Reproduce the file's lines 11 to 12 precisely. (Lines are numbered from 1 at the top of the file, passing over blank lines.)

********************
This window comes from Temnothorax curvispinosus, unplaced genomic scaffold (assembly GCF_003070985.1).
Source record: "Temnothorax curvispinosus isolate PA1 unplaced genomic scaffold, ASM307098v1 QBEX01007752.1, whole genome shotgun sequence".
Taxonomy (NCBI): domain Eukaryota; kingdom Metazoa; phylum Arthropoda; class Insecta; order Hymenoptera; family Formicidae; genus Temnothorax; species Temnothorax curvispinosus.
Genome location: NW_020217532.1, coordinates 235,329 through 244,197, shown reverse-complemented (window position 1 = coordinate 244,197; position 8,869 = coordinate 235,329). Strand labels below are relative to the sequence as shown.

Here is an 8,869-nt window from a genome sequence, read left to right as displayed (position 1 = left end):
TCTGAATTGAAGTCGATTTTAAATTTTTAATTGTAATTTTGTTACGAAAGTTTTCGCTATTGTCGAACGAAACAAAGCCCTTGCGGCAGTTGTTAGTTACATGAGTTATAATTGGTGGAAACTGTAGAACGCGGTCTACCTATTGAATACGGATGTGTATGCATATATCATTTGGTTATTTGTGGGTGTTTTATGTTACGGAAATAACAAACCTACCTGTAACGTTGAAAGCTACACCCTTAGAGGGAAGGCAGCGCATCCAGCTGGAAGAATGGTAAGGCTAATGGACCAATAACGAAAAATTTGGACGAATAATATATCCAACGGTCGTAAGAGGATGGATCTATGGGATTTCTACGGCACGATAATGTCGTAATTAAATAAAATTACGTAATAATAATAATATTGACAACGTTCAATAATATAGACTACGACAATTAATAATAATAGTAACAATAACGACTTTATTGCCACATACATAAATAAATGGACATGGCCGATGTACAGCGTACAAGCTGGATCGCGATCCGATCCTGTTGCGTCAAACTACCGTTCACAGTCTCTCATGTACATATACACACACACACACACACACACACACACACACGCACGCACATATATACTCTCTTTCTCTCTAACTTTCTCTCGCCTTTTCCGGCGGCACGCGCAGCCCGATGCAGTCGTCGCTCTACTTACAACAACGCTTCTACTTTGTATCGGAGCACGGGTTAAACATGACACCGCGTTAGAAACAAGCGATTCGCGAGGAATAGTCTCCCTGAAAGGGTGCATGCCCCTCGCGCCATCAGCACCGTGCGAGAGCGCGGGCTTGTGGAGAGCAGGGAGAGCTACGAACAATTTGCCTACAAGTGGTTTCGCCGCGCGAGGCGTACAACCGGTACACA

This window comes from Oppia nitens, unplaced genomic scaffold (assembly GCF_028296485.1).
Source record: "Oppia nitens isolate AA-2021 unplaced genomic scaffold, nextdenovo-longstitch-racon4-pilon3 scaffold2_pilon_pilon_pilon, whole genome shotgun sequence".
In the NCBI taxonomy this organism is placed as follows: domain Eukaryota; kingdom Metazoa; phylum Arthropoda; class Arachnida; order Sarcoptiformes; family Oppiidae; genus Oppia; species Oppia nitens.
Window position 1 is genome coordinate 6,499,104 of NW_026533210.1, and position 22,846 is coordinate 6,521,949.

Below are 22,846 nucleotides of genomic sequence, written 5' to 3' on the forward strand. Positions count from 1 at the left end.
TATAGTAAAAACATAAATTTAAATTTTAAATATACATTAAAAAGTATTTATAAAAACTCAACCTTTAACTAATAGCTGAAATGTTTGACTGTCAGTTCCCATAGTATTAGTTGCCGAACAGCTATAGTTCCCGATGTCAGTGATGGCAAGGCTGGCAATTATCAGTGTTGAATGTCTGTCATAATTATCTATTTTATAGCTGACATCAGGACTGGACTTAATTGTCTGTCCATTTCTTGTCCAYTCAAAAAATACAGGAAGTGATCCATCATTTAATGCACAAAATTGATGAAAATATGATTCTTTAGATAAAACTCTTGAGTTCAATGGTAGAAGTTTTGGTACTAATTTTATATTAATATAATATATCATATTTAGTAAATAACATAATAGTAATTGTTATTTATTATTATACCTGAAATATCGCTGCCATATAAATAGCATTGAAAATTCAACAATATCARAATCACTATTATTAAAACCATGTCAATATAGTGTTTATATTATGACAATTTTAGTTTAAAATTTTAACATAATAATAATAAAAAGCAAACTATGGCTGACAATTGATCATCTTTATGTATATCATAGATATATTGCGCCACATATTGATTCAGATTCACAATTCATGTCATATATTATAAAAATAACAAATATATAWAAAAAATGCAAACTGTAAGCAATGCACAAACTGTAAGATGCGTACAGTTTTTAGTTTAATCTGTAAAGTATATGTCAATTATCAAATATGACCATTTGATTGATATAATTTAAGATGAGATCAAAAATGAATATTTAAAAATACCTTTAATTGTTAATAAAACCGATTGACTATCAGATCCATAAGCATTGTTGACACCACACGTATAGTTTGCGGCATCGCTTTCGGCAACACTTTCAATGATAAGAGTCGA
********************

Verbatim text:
Below are 22,846 nucleotides of genomic sequence, written 5' to 3' on the forward strand. Positions count from 1 at the left end.
TATAGTAAAAACATAAATTTAAATTTTAAATATACATTAAAAAGTATTTATAAAAACTCAACCTTTAACTAATAGCTGAAATGTTTGACTGTCAGTTCCCATAGTATTAGTTGCCGAACAGCTATAGTTCCCGATGTCAGTGATGGCAAGGCTGGCAATTATCAGTGTTGAATGTCTGTCATAATTATCTATTTTATAGCTGACATCAGGACTGGACTTAATTGTCTGTCCATTTCTTGTCCAYTCAAAAAATACAGGAAGTGATCCATCATTTAATGCACAAAATTGATGAAAATATGATTCTTTAGATAAAACTCTTGAGTTCAATGGTAGAAGTTTTGGTACTAATTTTATATTAATATAATATATCATATTTAGTAAATAACATAATAGTAATTGTTATTTATTATTATACCTGAAATATCGCTGCCATATAAATAGCATTGAAAATTCAACAATATCARAATCACTATTATTAAAACCATGTCAATATAGTGTTTATATTATGACAATTTTAGTTTAAAATTTTAACATAATAATAATAAAAAGCAAACTATGGCTGACAATTGATCATCTTTATGTATATCATAGATATATTGCGCCACATATTGATTCAGATTCACAATTCATGTCATATATTATAAAAATAACAAATATATAWAAAAAATGCAAACTGTAAGCAATGCACAAACTGTAAGATGCGTACAGTTTTTAGTTTAATCTGTAAAGTATATGTCAATTATCAAATATGACCATTTGATTGATATAATTTAAGATGAGATCAAAAATGAATATTTAAAAATACCTTTAATTGTTAATAAAACCGATTGACTATCAGATCCATAAGCATTGTTGACACCACACGTATAGTTTGCGGCATCGCTTTCGGCAACACTTTCAATGATAAGAGTCGA